And that's just atrocious not really a gesture of love. It gave me goosebumps as I was reading.
    Stranger things have happened...

  2. I read about this story in the British press, it's strange that it's not being covered here in Italian as much. Most Italians I speak to haven't heard about it. They seem to prefer to think this kind of thing only happens in America.

  3. Gaye - I didn't mention that he was an ex-policeman and had firearms training so perhaps he found shooting the easiest way to do it. Rat poison sounds pretty grim. I don't know about lost it, but maybe, to use the old phrase, the balance of his mind was disturbed because of the terrible situation.

    Red - It was in La Repubblica and some other Italian papers on December 2, but I haven't seen any follow-up coverage. If it was the UK, he'd probably have a lucrative book deal arranged by now....

  4. Gosh, I don't know if I'd be able to do something like that. But then, I can probably say that because I've never been driven to that level of despair and desperation over my husband. What an awful tragedy.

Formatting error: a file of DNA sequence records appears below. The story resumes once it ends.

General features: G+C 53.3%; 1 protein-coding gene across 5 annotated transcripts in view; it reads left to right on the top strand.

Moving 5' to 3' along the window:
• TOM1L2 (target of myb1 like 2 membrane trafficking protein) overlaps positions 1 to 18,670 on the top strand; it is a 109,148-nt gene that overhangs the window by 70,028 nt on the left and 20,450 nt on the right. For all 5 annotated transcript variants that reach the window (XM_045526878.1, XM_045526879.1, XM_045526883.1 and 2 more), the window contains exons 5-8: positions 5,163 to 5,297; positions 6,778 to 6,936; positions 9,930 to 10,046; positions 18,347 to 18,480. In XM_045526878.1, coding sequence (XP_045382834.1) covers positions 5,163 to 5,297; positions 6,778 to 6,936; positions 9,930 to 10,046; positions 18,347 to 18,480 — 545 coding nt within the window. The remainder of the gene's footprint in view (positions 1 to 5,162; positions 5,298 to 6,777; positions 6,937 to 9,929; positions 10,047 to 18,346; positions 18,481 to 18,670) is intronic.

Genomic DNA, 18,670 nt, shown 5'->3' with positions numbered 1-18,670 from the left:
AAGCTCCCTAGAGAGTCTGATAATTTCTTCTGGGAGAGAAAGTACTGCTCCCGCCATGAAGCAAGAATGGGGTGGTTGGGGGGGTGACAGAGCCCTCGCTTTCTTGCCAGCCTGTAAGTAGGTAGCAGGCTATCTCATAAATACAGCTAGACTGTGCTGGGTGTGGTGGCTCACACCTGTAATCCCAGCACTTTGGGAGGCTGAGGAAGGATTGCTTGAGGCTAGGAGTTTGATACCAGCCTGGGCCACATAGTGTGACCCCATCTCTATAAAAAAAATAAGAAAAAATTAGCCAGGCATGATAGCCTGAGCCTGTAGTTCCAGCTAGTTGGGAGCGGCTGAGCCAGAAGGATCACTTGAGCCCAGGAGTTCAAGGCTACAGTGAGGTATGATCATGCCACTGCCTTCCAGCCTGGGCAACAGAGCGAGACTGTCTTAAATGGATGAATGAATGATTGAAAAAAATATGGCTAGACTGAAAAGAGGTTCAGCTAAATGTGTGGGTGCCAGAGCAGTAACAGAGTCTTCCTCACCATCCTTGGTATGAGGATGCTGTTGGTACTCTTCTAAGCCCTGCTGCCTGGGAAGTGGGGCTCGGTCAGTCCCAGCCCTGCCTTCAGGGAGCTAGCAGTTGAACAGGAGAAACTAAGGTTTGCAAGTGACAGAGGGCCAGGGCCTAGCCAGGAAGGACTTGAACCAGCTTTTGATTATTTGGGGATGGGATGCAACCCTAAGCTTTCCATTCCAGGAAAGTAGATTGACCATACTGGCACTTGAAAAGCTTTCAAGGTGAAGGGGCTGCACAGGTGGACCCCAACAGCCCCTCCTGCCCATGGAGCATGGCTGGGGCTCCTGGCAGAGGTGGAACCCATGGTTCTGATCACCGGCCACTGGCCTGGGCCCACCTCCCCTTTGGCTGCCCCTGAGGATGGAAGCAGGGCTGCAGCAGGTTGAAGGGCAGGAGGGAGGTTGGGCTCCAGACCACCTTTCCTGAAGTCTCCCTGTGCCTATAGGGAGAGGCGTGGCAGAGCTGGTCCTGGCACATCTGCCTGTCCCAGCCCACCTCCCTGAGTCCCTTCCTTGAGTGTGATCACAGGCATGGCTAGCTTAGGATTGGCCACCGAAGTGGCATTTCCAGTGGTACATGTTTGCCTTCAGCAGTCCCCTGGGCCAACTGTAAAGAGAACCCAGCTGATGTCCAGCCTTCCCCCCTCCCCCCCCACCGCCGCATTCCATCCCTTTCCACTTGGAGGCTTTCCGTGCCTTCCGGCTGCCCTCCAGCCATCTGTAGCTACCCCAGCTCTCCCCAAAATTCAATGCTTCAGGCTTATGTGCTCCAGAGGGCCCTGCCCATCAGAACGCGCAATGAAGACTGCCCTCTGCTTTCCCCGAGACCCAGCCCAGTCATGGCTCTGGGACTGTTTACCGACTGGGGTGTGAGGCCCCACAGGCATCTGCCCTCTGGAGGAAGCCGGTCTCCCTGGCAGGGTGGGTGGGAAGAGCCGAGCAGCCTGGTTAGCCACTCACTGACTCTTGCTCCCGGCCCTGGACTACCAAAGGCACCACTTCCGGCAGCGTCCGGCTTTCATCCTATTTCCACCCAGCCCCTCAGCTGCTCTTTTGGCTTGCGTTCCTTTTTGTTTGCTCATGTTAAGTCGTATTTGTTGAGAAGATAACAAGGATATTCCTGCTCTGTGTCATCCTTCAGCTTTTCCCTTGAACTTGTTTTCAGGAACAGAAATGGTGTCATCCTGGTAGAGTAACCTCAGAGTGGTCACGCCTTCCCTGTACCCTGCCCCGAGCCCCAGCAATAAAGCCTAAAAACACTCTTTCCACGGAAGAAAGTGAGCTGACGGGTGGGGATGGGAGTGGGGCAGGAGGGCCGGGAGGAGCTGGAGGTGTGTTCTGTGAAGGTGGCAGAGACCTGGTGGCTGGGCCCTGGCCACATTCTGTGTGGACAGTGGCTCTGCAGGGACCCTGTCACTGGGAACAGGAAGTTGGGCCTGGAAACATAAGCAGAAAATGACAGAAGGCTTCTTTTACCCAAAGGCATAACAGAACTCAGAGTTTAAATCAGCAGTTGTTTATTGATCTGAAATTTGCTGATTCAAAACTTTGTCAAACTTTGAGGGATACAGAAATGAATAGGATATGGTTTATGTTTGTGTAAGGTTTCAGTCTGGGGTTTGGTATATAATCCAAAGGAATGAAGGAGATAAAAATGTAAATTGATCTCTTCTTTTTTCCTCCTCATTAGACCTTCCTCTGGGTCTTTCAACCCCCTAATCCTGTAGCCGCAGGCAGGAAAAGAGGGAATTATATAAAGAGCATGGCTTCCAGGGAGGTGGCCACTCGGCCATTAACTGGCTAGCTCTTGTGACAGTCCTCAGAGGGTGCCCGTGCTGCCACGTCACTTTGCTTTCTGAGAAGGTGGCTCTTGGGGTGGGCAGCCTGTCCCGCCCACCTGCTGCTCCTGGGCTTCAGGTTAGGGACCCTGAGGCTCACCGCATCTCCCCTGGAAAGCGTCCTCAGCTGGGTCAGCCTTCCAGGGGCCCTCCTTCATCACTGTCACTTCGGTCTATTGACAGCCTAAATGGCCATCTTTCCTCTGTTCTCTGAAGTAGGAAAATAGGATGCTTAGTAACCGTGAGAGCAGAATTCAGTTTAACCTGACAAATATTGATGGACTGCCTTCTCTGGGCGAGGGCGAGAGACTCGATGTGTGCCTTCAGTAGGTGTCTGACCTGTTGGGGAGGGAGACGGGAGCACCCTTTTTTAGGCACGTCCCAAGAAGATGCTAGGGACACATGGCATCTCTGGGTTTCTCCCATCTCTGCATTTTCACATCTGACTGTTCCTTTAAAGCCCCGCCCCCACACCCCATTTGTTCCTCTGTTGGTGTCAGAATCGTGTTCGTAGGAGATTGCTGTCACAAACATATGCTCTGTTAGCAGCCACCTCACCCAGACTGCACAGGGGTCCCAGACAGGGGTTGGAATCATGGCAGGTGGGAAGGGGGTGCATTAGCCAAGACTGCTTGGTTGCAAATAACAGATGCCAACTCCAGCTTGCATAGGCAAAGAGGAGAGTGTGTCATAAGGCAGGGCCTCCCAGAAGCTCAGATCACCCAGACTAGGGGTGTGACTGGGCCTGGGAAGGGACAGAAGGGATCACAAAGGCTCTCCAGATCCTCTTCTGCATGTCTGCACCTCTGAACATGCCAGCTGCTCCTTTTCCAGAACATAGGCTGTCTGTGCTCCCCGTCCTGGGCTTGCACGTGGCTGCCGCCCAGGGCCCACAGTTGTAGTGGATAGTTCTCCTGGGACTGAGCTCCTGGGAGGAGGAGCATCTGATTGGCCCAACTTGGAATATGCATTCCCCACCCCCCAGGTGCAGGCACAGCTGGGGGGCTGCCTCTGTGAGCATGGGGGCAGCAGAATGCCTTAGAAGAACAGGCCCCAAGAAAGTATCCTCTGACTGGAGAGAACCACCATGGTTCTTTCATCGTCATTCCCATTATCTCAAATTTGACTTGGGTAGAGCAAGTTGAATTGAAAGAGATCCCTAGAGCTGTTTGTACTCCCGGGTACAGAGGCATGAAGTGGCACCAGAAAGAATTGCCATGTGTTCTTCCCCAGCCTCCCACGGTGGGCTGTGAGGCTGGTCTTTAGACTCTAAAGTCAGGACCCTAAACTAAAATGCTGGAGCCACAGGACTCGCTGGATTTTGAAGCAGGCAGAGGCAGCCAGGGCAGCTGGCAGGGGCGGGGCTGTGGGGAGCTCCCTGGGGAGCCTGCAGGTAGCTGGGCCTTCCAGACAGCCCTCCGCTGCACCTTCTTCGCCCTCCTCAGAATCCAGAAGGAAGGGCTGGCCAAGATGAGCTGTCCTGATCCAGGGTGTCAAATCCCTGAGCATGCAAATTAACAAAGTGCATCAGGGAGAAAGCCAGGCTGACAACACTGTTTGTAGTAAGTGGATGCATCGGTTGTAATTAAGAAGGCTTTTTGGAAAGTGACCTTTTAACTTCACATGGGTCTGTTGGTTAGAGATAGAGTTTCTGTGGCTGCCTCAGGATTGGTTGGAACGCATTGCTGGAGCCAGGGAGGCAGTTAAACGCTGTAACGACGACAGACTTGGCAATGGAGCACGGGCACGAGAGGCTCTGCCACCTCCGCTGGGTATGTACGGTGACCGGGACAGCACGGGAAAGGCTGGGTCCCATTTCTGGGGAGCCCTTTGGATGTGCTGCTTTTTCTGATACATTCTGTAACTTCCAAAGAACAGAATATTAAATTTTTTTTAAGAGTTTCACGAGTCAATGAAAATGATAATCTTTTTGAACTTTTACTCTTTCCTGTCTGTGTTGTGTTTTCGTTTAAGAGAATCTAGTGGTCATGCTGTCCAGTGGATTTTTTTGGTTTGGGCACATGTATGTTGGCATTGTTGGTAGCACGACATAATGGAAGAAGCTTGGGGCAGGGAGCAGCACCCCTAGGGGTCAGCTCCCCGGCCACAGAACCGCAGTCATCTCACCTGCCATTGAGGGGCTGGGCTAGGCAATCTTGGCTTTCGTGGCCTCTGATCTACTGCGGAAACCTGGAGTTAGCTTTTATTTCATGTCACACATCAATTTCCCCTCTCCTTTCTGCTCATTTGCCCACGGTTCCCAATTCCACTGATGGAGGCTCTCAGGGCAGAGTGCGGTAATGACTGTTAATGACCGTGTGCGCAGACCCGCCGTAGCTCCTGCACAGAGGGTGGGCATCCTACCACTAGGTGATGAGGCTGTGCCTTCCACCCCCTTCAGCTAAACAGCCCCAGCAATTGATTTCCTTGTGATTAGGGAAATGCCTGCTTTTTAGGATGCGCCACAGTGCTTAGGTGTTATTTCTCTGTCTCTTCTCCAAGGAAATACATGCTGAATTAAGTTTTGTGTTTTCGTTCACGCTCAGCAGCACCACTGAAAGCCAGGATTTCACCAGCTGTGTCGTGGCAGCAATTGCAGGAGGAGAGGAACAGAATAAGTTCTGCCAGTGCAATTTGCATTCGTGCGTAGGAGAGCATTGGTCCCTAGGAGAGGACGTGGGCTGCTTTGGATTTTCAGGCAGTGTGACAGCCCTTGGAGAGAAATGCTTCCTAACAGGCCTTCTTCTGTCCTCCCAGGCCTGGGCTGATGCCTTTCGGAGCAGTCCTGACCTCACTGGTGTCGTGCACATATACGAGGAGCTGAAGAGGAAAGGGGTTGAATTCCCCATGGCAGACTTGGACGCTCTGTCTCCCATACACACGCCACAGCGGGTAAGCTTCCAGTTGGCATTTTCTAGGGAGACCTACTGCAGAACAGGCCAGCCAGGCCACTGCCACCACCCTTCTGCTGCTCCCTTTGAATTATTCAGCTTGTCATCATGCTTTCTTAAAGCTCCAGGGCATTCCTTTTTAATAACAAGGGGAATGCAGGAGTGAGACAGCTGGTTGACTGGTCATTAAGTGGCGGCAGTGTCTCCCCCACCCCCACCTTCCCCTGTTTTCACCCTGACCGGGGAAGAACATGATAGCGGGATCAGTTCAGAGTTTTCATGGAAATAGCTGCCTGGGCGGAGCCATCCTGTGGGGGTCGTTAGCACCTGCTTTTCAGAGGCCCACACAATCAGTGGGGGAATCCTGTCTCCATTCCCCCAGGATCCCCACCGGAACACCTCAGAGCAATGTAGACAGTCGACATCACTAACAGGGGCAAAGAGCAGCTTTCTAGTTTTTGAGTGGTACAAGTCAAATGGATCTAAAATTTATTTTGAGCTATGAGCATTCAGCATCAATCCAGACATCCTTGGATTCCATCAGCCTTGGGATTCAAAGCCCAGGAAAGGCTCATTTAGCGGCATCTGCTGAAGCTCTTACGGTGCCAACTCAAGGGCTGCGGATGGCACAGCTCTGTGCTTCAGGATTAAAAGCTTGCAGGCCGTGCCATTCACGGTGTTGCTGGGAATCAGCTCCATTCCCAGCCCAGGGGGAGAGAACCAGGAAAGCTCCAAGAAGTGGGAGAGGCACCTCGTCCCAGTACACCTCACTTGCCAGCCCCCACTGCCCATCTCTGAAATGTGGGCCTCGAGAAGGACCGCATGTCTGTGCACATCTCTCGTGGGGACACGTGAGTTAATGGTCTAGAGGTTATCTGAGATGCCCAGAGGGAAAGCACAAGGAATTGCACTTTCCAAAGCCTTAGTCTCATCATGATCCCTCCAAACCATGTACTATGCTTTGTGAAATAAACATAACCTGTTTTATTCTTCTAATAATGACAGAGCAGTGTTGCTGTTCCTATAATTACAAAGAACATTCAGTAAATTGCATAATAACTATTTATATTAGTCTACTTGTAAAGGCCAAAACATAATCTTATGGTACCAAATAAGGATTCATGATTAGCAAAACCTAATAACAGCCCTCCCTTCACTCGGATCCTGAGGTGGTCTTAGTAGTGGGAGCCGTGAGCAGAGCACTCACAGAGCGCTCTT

5. An old man, in despair, worn down by 12 years of dealing with Alzheimers, even if one didn't condone it, one can surely understand his actions.
    It's a cliche I know, but if I let one of my animals reach such poor quality of life,or if they had a terminal cancer and were in pain I would be condemned for not having given them a merciful release. To make such a decision, being aware of the consequences to himself was the last loving act he could do for her.

  6. I think it's a quietly kept fact that couples have been doing this for ages although shooting your spouse like a rabid dog hardly seems loving.

  7. Liz - that's it, if you've never been in that situation, it's hard to know how you would respond.

    Herschelian - Hi there! That's exactly what I think, if she were an animal, it would be unthinkable to let her suffer indefinitely. But somehow for a human, staying alive is seen as more important than what sort of life they actually have.